Salesforce.com pins growth hopes on industries, wants to be bigger than SAP

Salesforce.com will focus on six industries, including automotive, health sciences and manufacturing

Salesforce.com is betting that a push into industry-specific versions of its cloud-based software can help it maintain its breakneck pace of growth, and even usurp SAP as the industry's largest enterprise application vendor.

One way to meet the latter goal is by "speaking the language of industry," said Salesforce.com President and Vice Chairman Keith Block, during a company event in Boston Wednesday.

Block, who spent decades as a top sales executive for Oracle, knows a bit about selling software tuned for the needs of vertical markets. He left Oracle in 2012, after instant messages where he criticized Oracle co-President Mark Hurd surfaced as a result of a lawsuit Hewlett-Packard filed against Oracle.

Now Block, along with Salesforce.com Executive Vice President and former U.S. CIO Vivek Kundra, is planning to go after six verticals with a mix of organic investment, partnerships and, potentially, acquisitions.

The industries in question are financial services and insurance, health care and life sciences, retail and consumer products, communications and media, public sector and automotive/manufacturing.

Salesforce.com is also hiring executives with ample experience in each of these verticals, including Andy Baer, former CIO of Comcast Cable, who will head up the communications and media segment; and Shelley Bransten, an ex-Gap marking executive Salesforce.com has tapped to lead its retail and consumer products effort.

In each industry, Salesforce.com will mull over the relative benefits of building functionality itself, working with a partner or acquiring companies, and then choose a path accordingly, Block said.

To date, Salesforce.com has already made high-profile partnerships with the likes of Veeva, which built a CRM (customer relationship management) application aimed at life sciences companies on Salesforce.com's Force.com platform.

But for the most part, "Salesforce has pretty much gotten away without verticalizing, which is amazing on its own," said analyst Ray Wang, chairman and founder of Constellation Research.

At this stage of Salesforce.com's growth, "customers going forward are looking for vertical specific requirements," Wang added.

Expect Salesforce.com to focus more on services industries than areas such as manufacturing, as the former have more users and provide "a great way to drive upsell and cross-sell of products," he said.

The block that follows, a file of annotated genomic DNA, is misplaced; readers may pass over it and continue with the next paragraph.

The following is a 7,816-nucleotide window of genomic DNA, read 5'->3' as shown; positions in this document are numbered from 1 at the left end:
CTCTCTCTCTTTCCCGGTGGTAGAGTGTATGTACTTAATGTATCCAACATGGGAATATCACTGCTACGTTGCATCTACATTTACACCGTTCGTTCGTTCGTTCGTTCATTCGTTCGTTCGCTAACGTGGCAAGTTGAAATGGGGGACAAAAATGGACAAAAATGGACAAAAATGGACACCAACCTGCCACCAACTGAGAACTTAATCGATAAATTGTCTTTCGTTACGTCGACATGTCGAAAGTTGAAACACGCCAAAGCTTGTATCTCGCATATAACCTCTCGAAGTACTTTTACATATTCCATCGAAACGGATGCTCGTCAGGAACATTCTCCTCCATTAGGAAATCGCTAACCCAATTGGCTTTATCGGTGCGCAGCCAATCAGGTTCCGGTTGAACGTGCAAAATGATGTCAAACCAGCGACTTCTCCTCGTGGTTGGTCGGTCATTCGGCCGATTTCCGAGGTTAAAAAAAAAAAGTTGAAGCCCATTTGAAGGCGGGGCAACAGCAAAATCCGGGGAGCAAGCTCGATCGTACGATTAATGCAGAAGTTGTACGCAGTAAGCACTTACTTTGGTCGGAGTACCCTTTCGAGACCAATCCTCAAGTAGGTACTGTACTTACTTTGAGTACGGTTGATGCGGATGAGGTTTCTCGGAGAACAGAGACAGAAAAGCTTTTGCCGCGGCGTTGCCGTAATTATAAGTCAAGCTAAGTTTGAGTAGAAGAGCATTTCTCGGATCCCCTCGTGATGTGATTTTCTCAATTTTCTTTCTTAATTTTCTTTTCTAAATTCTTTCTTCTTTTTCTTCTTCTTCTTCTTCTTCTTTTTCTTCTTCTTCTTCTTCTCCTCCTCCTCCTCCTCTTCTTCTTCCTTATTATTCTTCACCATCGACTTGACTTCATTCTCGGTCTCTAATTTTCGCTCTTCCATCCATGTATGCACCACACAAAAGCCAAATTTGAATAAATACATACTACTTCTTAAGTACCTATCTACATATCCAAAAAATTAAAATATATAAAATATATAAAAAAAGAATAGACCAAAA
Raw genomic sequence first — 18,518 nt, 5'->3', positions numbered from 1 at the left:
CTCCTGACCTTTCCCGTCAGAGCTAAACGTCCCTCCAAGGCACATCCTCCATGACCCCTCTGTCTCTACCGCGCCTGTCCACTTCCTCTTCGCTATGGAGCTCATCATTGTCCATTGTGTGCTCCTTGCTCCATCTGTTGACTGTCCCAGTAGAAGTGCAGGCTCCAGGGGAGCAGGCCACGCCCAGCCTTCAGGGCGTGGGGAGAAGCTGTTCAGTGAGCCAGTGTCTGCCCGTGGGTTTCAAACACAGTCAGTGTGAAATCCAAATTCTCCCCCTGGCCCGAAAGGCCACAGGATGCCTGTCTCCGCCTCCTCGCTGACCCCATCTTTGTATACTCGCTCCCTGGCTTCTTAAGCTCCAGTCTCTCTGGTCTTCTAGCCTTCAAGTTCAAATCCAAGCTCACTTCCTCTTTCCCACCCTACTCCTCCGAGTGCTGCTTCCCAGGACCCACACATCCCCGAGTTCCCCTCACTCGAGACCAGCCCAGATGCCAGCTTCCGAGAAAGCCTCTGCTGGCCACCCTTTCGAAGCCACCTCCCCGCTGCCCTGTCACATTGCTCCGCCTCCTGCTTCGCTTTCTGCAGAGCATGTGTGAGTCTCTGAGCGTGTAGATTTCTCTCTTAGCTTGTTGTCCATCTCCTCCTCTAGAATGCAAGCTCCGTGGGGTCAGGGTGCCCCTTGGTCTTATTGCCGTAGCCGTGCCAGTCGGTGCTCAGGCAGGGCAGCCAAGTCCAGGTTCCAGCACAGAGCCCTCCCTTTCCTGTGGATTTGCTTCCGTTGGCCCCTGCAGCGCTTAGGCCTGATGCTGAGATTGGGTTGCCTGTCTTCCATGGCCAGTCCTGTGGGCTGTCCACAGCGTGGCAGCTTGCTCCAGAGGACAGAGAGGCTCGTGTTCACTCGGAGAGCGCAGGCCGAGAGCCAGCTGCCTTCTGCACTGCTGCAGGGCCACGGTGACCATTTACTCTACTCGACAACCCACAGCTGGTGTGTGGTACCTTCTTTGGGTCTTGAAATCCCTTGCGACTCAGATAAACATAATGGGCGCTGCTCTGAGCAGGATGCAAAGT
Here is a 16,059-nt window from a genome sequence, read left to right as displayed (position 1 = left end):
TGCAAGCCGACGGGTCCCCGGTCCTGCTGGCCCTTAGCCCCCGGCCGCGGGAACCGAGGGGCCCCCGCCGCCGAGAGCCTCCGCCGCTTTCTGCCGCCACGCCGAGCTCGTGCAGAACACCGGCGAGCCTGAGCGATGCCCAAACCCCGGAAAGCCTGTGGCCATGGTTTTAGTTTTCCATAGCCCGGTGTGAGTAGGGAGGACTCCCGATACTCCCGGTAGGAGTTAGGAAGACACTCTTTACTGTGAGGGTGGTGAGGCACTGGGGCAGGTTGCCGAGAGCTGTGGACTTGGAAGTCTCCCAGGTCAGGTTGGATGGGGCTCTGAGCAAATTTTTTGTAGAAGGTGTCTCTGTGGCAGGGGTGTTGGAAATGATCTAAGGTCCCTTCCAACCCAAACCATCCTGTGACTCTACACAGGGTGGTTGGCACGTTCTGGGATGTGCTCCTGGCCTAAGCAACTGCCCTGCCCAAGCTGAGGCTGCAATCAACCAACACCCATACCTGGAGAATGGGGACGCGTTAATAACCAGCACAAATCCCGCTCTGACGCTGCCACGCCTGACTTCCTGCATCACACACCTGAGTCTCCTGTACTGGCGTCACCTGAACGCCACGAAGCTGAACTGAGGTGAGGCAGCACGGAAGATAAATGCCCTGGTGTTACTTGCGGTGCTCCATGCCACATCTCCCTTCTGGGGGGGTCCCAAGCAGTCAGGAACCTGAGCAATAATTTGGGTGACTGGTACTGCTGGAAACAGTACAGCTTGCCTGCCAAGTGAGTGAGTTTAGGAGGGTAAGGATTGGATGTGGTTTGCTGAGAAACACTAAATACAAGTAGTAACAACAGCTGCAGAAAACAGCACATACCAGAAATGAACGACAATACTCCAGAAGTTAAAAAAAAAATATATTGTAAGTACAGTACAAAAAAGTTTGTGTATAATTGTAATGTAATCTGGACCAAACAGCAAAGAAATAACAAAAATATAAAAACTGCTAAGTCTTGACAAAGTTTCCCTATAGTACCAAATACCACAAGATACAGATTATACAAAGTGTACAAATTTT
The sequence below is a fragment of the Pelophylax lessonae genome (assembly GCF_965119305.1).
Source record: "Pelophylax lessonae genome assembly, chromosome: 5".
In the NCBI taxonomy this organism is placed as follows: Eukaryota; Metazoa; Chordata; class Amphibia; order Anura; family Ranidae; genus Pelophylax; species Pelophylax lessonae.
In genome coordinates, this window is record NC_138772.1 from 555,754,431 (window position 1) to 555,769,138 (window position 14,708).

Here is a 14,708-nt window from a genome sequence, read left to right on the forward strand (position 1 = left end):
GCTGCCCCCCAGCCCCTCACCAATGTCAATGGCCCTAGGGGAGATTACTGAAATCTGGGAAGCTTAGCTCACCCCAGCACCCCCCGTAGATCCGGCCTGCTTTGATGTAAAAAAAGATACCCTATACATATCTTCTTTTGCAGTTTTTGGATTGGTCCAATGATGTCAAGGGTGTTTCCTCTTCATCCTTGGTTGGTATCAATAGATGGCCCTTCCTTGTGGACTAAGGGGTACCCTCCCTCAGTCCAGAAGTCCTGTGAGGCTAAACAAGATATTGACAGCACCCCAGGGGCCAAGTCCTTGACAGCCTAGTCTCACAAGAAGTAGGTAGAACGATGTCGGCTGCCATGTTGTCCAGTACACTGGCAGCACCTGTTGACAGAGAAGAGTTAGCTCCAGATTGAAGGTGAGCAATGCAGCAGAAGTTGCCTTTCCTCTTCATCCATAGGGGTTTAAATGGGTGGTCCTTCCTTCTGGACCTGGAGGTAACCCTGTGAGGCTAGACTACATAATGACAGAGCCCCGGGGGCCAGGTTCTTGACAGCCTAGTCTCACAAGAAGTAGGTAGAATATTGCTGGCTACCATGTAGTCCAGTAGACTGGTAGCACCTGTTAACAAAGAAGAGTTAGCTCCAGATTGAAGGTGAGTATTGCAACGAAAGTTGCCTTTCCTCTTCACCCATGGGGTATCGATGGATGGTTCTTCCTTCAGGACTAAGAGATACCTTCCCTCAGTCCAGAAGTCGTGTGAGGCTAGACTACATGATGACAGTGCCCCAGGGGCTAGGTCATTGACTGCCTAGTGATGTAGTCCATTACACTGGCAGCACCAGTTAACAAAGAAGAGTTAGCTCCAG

Salesforce.com has been laying the groundwork of its vertical strategy for some months now, but Wednesday's event served as a formal announcement and an opportunity for Block to put SAP on notice.

"We co-exist very nicely with SAP but a common theme is the senior executive saying, 'help us unlock the power of SAP, help us get that information out of it,'" Block told a group of press and analysts Wednesday.

SAP's products represent "the old world of computing," with the vendor anchored to the on-premise software license and maintenance revenue model, he added. Much like an "aircraft carrier," such a model is slow to shift around, Block said.

Salesforce.com has engaged in similar rhetoric toward SAP in the past, such as its 2011 announcement of consulting and integration services aimed at "unlocking" SAP systems to create "social enterprises."

SAP reported €16.82 billion (US$23.15 billion) in revenue during 2013, compared to Salesforce.com's $4.07 billion in its fiscal 2014 ended Jan. 31.

While Salesforce.com has said it expects to reach $5.3 billion in revenue during its current fiscal year, it still has a long way to go to catch up with SAP. It also hasn't been generating a profit, whereas SAP reported €4.5 billion in operating profit during 2013.

Still, in an interview Block affirmed his belief that Salesforce.com can eventually be bigger than SAP. "There's no reason why we shouldn't pass SAP," he said. He declined to put a time frame on when that day will come.

Nor would Block directly respond to a question about why Salesforce.com isn't name-checking say, Oracle, which is also a sizable applications vendor.

"SAP is the largest enterprise apps company," he said. "It's logical for us to set our sights on them."

An SAP spokesman responded by email Wednesday to Block's statements.

"We are winning because we have the most complete cloud solutions portfolio and because customers want innovation that is easy to consume -- and integrated to the SAP solutions they already run on premise," he said. "This is why we have the largest number of cloud enterprise application users in the world -- over 35 million people in the SAP Cloud."

Competitive chest-bumping aside, Block's comments could foreshadow new customer-migration efforts or discount programs aimed at luring SAP customers into the Salesforce.com fold.

Chris Kanaracus covers enterprise software and general technology breaking news for The IDG News Service. Chris' email address is Chris_Kanaracus@idg.com

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Tags Internet-based applications and servicesSalesforce.commark hurdsoftwareIT managementcloud computingindustry verticalsSoftware as a serviceinternetOracleVivek KundraSAPKeith Block

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Chris Kanaracus

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